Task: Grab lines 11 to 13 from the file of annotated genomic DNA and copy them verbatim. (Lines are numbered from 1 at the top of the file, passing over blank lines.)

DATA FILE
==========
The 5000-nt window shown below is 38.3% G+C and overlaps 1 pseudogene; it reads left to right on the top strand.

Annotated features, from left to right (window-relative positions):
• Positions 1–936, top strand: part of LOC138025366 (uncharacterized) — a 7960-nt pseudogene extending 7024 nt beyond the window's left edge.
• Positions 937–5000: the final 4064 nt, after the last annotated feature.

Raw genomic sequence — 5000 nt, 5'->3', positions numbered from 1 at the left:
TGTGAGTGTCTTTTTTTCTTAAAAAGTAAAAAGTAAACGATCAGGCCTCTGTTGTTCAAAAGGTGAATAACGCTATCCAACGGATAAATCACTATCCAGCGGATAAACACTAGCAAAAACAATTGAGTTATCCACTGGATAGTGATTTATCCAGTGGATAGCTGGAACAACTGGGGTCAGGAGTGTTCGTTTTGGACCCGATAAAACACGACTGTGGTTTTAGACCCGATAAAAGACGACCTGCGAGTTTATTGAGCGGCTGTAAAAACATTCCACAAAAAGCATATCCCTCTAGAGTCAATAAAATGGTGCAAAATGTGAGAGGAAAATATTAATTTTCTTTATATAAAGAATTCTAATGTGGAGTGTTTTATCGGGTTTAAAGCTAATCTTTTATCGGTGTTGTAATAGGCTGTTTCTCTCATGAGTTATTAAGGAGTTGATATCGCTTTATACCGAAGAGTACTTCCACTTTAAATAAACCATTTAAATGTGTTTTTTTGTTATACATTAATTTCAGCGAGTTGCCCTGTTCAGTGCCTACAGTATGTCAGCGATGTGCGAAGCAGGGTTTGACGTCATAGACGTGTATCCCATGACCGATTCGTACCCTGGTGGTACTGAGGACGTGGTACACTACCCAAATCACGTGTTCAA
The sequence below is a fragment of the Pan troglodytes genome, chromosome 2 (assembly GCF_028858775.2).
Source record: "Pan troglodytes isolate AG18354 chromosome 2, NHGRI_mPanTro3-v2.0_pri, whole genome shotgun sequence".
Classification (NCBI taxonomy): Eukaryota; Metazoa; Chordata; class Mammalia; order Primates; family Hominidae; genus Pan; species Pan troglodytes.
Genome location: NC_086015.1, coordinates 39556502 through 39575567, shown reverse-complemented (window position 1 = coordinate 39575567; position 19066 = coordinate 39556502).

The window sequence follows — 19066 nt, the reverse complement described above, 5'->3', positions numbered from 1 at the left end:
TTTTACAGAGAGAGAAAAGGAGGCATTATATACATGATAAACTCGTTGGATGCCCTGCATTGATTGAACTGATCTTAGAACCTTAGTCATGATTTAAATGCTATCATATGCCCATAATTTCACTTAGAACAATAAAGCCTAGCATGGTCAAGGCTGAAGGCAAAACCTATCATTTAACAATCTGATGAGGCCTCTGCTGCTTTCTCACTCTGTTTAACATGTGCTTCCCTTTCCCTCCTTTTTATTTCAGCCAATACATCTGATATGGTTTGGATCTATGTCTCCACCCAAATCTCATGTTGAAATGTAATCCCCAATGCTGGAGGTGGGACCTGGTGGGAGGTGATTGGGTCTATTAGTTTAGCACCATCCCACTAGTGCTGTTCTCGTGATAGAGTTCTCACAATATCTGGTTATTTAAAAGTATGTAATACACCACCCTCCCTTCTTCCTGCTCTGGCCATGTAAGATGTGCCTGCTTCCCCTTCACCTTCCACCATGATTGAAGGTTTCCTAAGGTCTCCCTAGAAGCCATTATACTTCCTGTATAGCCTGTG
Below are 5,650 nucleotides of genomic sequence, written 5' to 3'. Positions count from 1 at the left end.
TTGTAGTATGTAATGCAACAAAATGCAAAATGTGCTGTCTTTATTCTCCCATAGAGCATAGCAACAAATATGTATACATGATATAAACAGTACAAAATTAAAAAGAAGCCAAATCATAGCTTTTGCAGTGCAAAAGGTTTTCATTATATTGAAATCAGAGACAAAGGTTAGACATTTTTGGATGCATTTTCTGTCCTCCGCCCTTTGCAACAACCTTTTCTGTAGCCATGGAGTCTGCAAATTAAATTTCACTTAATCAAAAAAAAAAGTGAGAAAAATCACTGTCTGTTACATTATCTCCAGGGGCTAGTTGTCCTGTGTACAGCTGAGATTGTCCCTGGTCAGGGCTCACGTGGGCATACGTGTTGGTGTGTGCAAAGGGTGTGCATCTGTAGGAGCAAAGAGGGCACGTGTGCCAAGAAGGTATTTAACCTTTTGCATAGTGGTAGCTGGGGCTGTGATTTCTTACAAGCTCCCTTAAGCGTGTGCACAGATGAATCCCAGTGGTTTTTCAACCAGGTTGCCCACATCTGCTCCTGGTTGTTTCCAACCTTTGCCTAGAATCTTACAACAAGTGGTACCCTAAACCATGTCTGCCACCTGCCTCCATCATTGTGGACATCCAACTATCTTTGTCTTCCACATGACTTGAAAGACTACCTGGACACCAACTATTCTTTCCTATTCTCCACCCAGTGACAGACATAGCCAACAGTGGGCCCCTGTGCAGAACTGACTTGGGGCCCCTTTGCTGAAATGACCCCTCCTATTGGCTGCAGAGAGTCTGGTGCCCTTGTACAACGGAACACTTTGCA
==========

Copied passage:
The window sequence follows — 19066 nt, the reverse complement described above, 5'->3', positions numbered from 1 at the left end:
TTTTACAGAGAGAGAAAAGGAGGCATTATATACATGATAAACTCGTTGGATGCCCTGCATTGATTGAACTGATCTTAGAACCTTAGTCATGATTTAAATGCTATCATATGCCCATAATTTCACTTAGAACAATAAAGCCTAGCATGGTCAAGGCTGAAGGCAAAACCTATCATTTAACAATCTGATGAGGCCTCTGCTGCTTTCTCACTCTGTTTAACATGTGCTTCCCTTTCCCTCCTTTTTATTTCAGCCAATACATCTGATATGGTTTGGATCTATGTCTCCACCCAAATCTCATGTTGAAATGTAATCCCCAATGCTGGAGGTGGGACCTGGTGGGAGGTGATTGGGTCTATTAGTTTAGCACCATCCCACTAGTGCTGTTCTCGTGATAGAGTTCTCACAATATCTGGTTATTTAAAAGTATGTAATACACCACCCTCCCTTCTTCCTGCTCTGGCCATGTAAGATGTGCCTGCTTCCCCTTCACCTTCCACCATGATTGAAGGTTTCCTAAGGTCTCCCTAGAAGCCATTATACTTCCTGTATAGCCTGTG
Below are 5,650 nucleotides of genomic sequence, written 5' to 3'. Positions count from 1 at the left end.